• Met with several experienced researchers for valuable advice on intervention development and evaluation, and pursuing a career in e-health and health psychology.

Its Impact:

  • Enabled me to develop valuable skills in digital intervention development and evaluation.
  • Ability to develop the intervention in just three months, which would otherwise have been considerably longer and more challenging without the training and support I received.
  • Led on to a Research Fellow position in the digital health interventions team at the University.

Outputs:

  • Developed an online self-management intervention that will be tested in future research.
  • Link established several collaborations between NIHR Nottingham Biomedical Research Centre and the NIHR School of Primary Care Research, including grant applications and peer-reviewed publications.

 

Name: Kathryn Frackrell

HOME: NIHR Nottingham Hearing Biomedical Research Unit, Ropewalk House

HOST FOR EXCHANGE: Leeds Musculoskeletal Biomedical Research Unit, Chapel Allerton Hospital, Leeds Teaching Hospital Trust, Leeds

What I Did:

  • Spent a month at the BRU and Leeds Psychometric Laboratory to learn about musculoskeletal conditions and measurement.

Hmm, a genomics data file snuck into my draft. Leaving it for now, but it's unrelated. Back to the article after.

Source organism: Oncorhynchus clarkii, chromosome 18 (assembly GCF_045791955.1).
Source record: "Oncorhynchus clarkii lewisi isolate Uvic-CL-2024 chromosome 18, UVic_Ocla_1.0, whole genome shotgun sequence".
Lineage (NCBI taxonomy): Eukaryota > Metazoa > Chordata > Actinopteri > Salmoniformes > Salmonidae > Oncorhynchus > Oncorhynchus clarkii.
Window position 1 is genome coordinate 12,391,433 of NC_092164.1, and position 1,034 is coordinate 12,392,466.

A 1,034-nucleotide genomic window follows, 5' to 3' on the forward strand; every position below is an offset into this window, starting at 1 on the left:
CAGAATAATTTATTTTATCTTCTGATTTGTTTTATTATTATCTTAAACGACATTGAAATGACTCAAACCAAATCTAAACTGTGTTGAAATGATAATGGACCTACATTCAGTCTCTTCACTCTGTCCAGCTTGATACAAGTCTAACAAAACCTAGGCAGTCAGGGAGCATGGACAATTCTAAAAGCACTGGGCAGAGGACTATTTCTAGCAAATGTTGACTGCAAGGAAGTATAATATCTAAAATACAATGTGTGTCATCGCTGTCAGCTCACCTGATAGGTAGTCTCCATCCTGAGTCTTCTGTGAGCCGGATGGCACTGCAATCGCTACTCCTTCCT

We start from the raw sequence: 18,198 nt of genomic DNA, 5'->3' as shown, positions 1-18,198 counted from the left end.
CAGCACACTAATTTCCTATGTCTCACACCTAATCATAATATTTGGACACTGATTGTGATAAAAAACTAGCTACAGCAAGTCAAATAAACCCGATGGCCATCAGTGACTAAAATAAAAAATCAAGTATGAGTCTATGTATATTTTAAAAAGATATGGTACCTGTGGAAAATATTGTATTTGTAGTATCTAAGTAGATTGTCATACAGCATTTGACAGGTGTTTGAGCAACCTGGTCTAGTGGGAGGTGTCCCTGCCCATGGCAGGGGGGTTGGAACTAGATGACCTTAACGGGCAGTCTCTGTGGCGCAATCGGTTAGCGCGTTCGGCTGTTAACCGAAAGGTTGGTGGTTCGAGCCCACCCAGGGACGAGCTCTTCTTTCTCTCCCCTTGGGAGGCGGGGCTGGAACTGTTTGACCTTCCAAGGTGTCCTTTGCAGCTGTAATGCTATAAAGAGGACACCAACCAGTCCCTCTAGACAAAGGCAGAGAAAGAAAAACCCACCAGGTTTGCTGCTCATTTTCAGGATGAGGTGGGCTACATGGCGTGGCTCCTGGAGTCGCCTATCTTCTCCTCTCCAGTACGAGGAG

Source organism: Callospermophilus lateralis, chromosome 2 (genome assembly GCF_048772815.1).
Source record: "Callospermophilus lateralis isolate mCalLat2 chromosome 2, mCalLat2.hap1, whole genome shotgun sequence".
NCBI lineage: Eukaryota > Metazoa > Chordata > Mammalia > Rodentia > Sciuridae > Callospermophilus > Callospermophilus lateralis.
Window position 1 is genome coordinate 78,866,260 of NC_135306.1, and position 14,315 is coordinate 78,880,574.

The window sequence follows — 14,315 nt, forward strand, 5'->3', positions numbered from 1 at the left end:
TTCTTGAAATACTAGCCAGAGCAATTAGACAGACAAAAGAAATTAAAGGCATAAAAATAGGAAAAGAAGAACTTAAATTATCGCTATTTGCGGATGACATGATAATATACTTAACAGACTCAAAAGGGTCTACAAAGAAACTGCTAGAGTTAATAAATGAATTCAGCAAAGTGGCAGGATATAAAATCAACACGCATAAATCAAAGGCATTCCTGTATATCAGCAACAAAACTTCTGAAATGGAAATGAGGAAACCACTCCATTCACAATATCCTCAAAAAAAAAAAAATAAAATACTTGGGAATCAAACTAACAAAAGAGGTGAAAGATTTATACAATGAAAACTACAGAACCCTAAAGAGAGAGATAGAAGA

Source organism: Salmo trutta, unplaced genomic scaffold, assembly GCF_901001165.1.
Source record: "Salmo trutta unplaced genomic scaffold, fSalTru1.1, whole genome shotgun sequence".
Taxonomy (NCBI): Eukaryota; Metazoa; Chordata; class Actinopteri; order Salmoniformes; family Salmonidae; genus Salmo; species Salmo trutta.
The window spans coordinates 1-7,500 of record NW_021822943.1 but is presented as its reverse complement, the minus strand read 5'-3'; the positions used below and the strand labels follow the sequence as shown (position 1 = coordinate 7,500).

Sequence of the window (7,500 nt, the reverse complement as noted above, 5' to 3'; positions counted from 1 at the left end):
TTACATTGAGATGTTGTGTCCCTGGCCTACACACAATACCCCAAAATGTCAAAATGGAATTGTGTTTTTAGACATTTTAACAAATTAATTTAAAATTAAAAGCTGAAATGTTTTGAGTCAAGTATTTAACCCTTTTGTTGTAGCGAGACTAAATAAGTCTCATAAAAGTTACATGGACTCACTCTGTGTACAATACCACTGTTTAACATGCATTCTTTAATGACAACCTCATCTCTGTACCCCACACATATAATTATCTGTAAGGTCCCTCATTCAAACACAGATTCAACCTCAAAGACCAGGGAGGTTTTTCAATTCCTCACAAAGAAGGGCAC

• Competed 6 days formal training on Rasch analysis and modelling
  • Supplemented training with one-on-one sessions analysing my data using Rasch modelling statistics and specialised software
  • Observed PPI in action

Its Impact:

  • Gained valuable new knowledge and experience with measurement and complex statistics
  • Enhanced my PhD through applying new skills to validate a tinnitus questionnaire
  • Presented work at international conferences (European Conference on Psychological Assessment and International Tinnitus Research Initiative)
  • Apply training to support staff in my unit to develop and evaluate hearing questionnaires.
  • Secured a post-doctoral research fellow position in Tinnitus running an international project on tinnitus outcome measurement

Outputs:

  • Plans for collaboration with Professor Anne Marie Keenan at Leeds
  • Co-authored publication with Mike Horton (a Rasch whizz)
  • Apply Rasch analysis to validate available data from other tinnitus and hearing questionnaires

 

Name: Thomas Cowling


HOME: Imperial College London

HOST FOR EXCHANGE: University of Cambridge

What I Did:

  • Conducted qualitative analysis of government and parliamentary documents using research methods that were new to me.
  • Had one-to-one meetings with senior colleagues to learn about their areas of research and broaden my knowledge.